Return to Index Page
The Gospel Preached in all the World
By Richard Gunther
There have been many attempts to set a date for the return of Christ. I
remember a zealous young man who visited my school many years ago, who drew a
timeline on the blackboard and marked off the years and dates when he expected
the trumpet to blow. Needless to say he was wrong. Since then I have come across
many other well-meaning Christians who have also finalized certain dates, but
they have been wrong too. (For my
own thoughts on this matter see my article ‘Signs of the End of the Age’)
Not only Christians have been misguided in their attempts to finalise the
day and hour. Many cults have gone to extraordinary lengths, basing their
behaviour on some particular day in which they expect the great event to happen.
In Wellington, for example, one cult was so sure they had picked the correct
day, they prepared a ‘runway’ down near the waterside and ran along it,
flapping their arms, apparently to ‘help’ the Lord get them off the ground
in the Rapture!
The whole Christian period, from Pentecost to today, is littered with
disappointed predictions, so it never surprises me to find yet another zealous
Christian with yet another theory.
One day a member of a missionary society, called New Tribes, put it to me
that Jesus cannot return until the gospel has been preached to every
tribe and nation in the world. I do not know if this is the ‘official’ line
of all the New Tribes missionaries, but as far as this individual was concerned,
the one thing preventing, or delaying the return of Christ was the fact that
individuals from literally every tribe had not been reached with the
The text this person used to justify his belief was Mat. 24:14:
gospel of the kingdom will be preached in all the world as a witness
to all the nations, and then the end will come”.
There are two important features of this verse which ought to be noted.
First, the expression “in all the world” and second the words “as
a witness”. It is also important to notice what Jesus did NOT say. He did
not say that all the world would be saved, or that all the world would receive
the gospel. All he said was that the gospel would go out into all the world as a
“witness”. In other words, all the world could hear the gospel if it so
What Jesus meant, I believe, is that the witness of the gospel
would be available to all the world in a general way, that anyone in the world
who really wanted to know the gospel would have some access to it. God does
promise to be ‘findable’ to all who seek Him, and there are many testimonies
of this. I have heard of people in remote, isolated parts of the world praying
for contact with God and receiving some miraculous sign, such as a single Bible
in their own language suddenly coming to them, or a Christian arriving out of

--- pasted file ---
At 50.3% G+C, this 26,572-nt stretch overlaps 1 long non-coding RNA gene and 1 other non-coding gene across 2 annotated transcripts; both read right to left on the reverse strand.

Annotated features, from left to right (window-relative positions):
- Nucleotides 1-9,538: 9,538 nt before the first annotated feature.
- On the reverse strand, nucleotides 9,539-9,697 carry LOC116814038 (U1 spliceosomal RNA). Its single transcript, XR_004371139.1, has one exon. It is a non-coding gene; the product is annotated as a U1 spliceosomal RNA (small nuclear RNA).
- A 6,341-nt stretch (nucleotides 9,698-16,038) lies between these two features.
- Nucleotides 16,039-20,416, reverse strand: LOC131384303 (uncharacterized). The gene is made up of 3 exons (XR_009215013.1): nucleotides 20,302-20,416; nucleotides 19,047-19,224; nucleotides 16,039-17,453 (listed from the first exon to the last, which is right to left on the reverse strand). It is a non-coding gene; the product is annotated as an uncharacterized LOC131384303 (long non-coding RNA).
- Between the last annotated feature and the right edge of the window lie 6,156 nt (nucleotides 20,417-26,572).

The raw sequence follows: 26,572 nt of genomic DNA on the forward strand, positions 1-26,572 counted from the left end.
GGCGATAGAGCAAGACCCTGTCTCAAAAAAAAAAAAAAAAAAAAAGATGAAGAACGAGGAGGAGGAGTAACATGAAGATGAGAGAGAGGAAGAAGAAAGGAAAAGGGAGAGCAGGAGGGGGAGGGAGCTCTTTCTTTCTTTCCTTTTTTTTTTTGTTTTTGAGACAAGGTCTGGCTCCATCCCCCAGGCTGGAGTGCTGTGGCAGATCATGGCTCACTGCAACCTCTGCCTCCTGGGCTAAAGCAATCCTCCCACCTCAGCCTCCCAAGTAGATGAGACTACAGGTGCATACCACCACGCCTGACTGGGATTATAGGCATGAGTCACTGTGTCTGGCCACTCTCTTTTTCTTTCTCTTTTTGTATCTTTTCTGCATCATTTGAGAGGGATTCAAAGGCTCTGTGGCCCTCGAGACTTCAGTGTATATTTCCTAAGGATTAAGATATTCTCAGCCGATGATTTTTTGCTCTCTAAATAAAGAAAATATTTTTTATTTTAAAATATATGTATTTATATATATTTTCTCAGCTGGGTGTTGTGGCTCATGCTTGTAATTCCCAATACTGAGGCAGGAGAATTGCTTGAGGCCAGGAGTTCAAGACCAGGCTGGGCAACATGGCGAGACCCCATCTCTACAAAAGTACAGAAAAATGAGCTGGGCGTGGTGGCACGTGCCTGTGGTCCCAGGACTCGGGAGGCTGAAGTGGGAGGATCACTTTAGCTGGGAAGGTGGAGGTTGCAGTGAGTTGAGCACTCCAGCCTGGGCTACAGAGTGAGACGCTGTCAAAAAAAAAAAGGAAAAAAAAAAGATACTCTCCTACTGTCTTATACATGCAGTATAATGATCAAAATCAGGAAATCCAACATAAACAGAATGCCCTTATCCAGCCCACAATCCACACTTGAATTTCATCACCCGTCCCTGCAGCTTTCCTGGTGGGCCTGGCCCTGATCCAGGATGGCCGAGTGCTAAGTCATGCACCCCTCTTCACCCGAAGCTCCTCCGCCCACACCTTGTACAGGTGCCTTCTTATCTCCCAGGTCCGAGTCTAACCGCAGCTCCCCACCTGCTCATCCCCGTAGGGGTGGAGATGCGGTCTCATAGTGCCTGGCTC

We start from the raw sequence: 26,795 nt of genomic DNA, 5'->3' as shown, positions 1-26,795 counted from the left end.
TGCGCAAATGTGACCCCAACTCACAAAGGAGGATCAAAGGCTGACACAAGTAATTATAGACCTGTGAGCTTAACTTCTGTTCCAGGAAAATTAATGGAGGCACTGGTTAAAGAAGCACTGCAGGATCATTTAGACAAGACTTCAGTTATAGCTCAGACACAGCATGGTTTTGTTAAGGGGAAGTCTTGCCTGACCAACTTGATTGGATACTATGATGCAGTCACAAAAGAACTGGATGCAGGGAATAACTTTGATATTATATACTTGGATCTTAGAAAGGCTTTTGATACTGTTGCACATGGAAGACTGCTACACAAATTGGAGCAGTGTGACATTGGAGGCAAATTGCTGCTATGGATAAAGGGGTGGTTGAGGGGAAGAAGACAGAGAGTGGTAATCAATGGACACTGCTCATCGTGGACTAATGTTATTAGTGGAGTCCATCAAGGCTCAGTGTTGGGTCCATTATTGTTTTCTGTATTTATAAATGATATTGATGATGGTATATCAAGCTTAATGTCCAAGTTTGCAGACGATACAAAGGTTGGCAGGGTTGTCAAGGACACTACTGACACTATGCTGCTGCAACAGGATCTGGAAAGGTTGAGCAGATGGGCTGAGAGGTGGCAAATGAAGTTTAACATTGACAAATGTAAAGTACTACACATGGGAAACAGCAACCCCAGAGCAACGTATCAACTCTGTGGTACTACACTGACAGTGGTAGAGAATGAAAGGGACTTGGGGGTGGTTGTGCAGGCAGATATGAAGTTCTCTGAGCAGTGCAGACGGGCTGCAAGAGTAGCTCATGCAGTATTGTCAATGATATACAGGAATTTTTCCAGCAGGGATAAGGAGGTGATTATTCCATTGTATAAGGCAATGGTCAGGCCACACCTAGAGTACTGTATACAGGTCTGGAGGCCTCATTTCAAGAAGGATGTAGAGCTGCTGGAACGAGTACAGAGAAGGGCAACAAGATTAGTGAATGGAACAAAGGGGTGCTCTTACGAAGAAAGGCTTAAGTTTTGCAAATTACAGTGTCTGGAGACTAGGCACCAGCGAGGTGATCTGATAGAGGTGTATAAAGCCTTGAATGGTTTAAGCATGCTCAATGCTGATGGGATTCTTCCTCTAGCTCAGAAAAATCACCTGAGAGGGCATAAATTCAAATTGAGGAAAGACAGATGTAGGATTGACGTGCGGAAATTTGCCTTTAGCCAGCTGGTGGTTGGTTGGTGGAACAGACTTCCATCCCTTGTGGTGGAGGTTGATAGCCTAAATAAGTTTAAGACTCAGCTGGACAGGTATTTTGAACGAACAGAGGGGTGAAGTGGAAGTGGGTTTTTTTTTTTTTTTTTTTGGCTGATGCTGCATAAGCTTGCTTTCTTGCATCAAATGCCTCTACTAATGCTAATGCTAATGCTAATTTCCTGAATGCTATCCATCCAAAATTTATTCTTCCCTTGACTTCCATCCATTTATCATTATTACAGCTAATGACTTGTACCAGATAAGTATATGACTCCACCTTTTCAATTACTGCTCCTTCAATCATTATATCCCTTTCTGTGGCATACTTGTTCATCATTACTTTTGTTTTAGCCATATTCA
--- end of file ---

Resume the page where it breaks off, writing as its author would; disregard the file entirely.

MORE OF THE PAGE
nowhere. When people call out to God, God ‘shifts heaven and earth’ to reply
I am reminded of a time when the Chinese government did a census. This
was a vast and enormous undertaking, in a land as large as China, with its
thousands of millions of people, yet the forms were printed and circulated, and
the information was collected. This showed me that even a land as large as China
could contact all its inhabitants with information. So even China, if it so
desired, could present the gospel to every one of its inhabitants. Furthermore,
the gospel is being broadcast into that land, (not, of course, by the atheist
government), so anyone with a Radio may hear it. As well as this, China is now
in contact with the Western world, and through the Internet is able to access
all sorts of things, including the gospel. I am not trying to make a case out of
a single country, but the general point is that if any country, now or in the
past, really wanted to hear the gospel, it would not be impossible.
But getting back to the Bible, we ought to look at the expression “in
all the world”.
“world” in Greek = oikoumene = habitable world, earth or land.
When Caesar Augustus (Luke 2:1) decreed that “all the world”
should be taxed, he meant the dominions under Rome’s jurisdiction. He did not
mean all the people’s of the world outside Rome’s influence. He did not mean
such people as the Mayan, or South American jungle tribes, Eskimos, Laplanders,
Mongols, Chinese and so on. “all the world” meant, “all the Roman
Again, in Acts 11:28 the “great dearth” was predicted to
strike “throughout all the world”, which meant “all the Roman world”,
not the whole literal Earth.
Again, in Acts 17:6 the Christians were accused of “turning the
world upside down” (See also Acts 17”31, 19:27 and 24:5). Did the Christians
literally turn the world upside down? No. Did the Christians turn every nation
on the whole planet upside down? No. They affected only the inhabitants of the
Paul says, in Rom. 10:18, that in the days of Israel during Old
Testament times, the words of the prophets had gone “into all the earth, and
their words to the ends of the world”. What these Hebrew expressions meant was
that the words of the prophets had gone a long way, but certainly not as far as
the north pole or South America.
Again, in Col. 1:6, Paul says that the gospel had already gone into all
the world! (world = Greek kosmos = the world as created, ordered and arranged).
Please note that Paul is saying that, in his day, that is, nearly 2000 years
ago, he considered that the gospel had already gone into all the world.
Since Paul’s time there has been a Reformation and many large Christian
gospel-distribution movements (such as the British and Foreign Bible Society,
the many Missionary societies, the thousands of evangelists and so on, all
reaching out into the world with the gospel.) Yet Paul said that even in his own
day the gospel had already gone out into all the world.
So it is untenable to believe that Jesus cannot come until the last tribe has been reached with the gospel. Jesus could come at any time.
Back to Index Page